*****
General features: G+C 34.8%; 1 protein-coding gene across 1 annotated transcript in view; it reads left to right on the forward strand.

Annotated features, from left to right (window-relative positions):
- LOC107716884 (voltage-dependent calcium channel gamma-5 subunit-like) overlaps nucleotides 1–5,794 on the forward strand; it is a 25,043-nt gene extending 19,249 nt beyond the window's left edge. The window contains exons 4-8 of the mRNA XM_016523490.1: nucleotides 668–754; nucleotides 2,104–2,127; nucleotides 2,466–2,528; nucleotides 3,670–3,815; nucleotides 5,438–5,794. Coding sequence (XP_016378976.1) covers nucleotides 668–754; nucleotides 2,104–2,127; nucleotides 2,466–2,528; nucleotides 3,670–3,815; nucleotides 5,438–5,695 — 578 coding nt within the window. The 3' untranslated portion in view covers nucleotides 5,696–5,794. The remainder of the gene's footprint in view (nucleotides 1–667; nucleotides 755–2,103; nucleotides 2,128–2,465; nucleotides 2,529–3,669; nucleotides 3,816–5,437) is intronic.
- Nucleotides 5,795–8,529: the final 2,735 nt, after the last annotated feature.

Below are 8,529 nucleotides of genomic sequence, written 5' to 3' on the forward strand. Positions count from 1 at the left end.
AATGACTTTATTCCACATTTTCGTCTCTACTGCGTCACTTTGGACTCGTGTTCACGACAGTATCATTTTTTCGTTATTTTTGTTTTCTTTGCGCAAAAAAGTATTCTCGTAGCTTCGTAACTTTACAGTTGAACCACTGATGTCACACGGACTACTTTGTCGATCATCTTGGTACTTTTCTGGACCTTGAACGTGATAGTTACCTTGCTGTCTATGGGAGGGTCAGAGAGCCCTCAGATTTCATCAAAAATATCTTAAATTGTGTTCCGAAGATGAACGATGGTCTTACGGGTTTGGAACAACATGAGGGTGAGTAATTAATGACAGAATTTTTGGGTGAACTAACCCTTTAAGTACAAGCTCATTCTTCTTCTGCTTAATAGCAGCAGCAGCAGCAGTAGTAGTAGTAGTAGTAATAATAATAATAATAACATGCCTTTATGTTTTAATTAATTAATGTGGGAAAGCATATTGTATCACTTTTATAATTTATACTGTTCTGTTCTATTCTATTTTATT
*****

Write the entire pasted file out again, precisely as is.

General features: G+C 34.8%; 1 protein-coding gene across 1 annotated transcript in view; it reads left to right on the forward strand.

Annotated features, from left to right (window-relative positions):
- LOC107716884 (voltage-dependent calcium channel gamma-5 subunit-like) overlaps nucleotides 1–5,794 on the forward strand; it is a 25,043-nt gene extending 19,249 nt beyond the window's left edge. The window contains exons 4-8 of the mRNA XM_016523490.1: nucleotides 668–754; nucleotides 2,104–2,127; nucleotides 2,466–2,528; nucleotides 3,670–3,815; nucleotides 5,438–5,794. Coding sequence (XP_016378976.1) covers nucleotides 668–754; nucleotides 2,104–2,127; nucleotides 2,466–2,528; nucleotides 3,670–3,815; nucleotides 5,438–5,695 — 578 coding nt within the window. The 3' untranslated portion in view covers nucleotides 5,696–5,794. The remainder of the gene's footprint in view (nucleotides 1–667; nucleotides 755–2,103; nucleotides 2,128–2,465; nucleotides 2,529–3,669; nucleotides 3,816–5,437) is intronic.
- Nucleotides 5,795–8,529: the final 2,735 nt, after the last annotated feature.

Below are 8,529 nucleotides of genomic sequence, written 5' to 3' on the forward strand. Positions count from 1 at the left end.
AATGACTTTATTCCACATTTTCGTCTCTACTGCGTCACTTTGGACTCGTGTTCACGACAGTATCATTTTTTCGTTATTTTTGTTTTCTTTGCGCAAAAAAGTATTCTCGTAGCTTCGTAACTTTACAGTTGAACCACTGATGTCACACGGACTACTTTGTCGATCATCTTGGTACTTTTCTGGACCTTGAACGTGATAGTTACCTTGCTGTCTATGGGAGGGTCAGAGAGCCCTCAGATTTCATCAAAAATATCTTAAATTGTGTTCCGAAGATGAACGATGGTCTTACGGGTTTGGAACAACATGAGGGTGAGTAATTAATGACAGAATTTTTGGGTGAACTAACCCTTTAAGTACAAGCTCATTCTTCTTCTGCTTAATAGCAGCAGCAGCAGCAGTAGTAGTAGTAGTAGTAATAATAATAATAATAACATGCCTTTATGTTTTAATTAATTAATGTGGGAAAGCATATTGTATCACTTTTATAATTTATACTGTTCTGTTCTATTCTATTTTATT